After 46 hours journey with hardship, they went across the most dangerous and fastest Kuroshio, arriving at Kubura port in Yonaguni-jima around 11:48 am, on July 9th, proving that human beings had the ability to go across Kuroshio from Taiwan to Okinawa, thirty thousand years from now.
On the afternoon of the 7th of July, five crews, including Taiwanese and Japanese rowers, rowed a replica canoe, setting off from Wushihbi Port in Taitung County’s Changbin Township. With no further help, the canoe traveled to the westernmost side of Japan, Yonaguni Island. After a grueling 46-hour-journey, crossing the dangerous and treacherous waters of Kuroshio, they arrived at Kubura port in Yonaguni Island. This therefore supports the hypothesis that human beings were able to achieve such an extraordinary feat 30,000 years ago.
An internationally renowned anthropologist, also an authority in ancient history, Professor Yousuke Kaifu, Chief of Department of Anthropology Study at Japan’s National Museum of Nature and Science, has conducted a series of research projects regarding human migration footprints over the ages. According to multiple sources, ancient settlers from Taiwan were said to have traveled from Taiwan to the Ryukyu Islands on primitive wooden vessels during the Paleolithic era, crossing the Kuroshio and migrating to Yonaguni Island around 30,000 years ago. Eventually, they traveled to Ishigaki with the intention to travel beyond, directly heading north towards today’s Japan successfully.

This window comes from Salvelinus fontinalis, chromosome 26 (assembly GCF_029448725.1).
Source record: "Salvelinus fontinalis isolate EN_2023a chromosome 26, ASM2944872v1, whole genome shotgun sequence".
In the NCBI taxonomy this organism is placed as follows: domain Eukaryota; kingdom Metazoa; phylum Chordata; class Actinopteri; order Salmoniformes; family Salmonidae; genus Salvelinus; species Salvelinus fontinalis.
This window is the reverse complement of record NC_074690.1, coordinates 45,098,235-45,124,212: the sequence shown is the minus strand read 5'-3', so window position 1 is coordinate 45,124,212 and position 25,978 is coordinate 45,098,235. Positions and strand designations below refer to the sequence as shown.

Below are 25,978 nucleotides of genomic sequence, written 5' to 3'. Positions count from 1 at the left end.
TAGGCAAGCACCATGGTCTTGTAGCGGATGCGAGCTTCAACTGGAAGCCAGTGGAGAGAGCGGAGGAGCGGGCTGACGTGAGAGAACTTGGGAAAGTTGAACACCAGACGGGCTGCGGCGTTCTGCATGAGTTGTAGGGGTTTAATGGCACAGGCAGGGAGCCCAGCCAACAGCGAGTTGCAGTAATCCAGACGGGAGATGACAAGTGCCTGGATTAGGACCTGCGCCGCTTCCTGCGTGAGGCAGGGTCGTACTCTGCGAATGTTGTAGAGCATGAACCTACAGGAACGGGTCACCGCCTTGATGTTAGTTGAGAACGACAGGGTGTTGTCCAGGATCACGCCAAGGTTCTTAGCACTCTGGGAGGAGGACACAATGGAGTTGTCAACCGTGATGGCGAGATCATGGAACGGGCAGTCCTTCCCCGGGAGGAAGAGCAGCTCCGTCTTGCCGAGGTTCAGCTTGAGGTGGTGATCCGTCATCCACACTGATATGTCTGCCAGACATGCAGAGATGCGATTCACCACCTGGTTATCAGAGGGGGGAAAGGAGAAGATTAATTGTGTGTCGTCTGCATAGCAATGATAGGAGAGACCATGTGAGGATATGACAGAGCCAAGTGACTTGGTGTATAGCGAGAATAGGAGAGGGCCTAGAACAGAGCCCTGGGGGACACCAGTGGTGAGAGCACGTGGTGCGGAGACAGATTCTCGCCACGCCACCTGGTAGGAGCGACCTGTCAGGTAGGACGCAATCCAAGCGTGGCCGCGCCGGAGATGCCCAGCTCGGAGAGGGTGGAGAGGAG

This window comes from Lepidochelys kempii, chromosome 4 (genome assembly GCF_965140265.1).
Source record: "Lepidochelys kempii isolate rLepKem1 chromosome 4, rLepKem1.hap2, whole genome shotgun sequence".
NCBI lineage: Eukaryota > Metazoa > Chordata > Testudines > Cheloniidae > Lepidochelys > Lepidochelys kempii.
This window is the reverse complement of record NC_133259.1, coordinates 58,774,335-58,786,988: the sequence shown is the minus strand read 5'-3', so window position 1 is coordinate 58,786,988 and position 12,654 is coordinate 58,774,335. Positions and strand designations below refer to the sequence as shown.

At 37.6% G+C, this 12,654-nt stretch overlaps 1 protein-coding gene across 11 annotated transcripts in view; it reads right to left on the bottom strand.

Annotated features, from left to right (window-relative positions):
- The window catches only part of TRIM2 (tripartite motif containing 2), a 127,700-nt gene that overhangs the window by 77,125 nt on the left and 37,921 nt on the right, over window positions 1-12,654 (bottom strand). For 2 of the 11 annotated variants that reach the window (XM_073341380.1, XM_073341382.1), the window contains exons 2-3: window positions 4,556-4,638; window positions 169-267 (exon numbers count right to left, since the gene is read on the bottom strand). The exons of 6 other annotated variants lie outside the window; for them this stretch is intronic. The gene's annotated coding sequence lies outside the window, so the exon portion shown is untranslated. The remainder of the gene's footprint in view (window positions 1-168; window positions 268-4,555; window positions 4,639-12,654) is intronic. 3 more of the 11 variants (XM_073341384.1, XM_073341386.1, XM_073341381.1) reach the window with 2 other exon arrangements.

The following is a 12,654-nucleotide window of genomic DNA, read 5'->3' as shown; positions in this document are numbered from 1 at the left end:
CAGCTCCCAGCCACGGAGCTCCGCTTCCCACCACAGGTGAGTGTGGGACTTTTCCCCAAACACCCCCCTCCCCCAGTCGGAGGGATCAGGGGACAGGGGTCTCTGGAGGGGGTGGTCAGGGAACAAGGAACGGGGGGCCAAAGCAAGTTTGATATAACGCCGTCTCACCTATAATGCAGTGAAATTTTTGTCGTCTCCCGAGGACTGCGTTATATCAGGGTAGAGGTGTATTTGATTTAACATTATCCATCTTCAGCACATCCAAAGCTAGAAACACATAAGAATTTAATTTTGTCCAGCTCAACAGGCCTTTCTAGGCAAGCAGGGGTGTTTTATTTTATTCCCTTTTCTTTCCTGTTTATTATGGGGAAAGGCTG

In order to prove the hypothesis, Professor Kaifu initiated a joint-project between Taiwan’s National Museum of Prehistory and Japan’s National Museum of Nature and Science, which was to recreate the human movement of the day. Without any assistance from modern technology, five crewsdeparted from Taiwan on a replica canoe and aimed to sail to Yonaguni Island by crossing the Kuroshio.
Shinkong Securities has sponsored the project from the very beginning, promoting TV programs and advertisements to draw the attention of the international community on this event. In recoginition of this success, we would like to deliver our sincere thanks to Professor Yousuke Kaifu and the teams from Taiwan’s National Museum of Prehistory and Japan’s National Museum of Nature and Science. Owing to their efforts, the project broadens our vision in the field of human progression, whilst enriching our understanding of ancient history.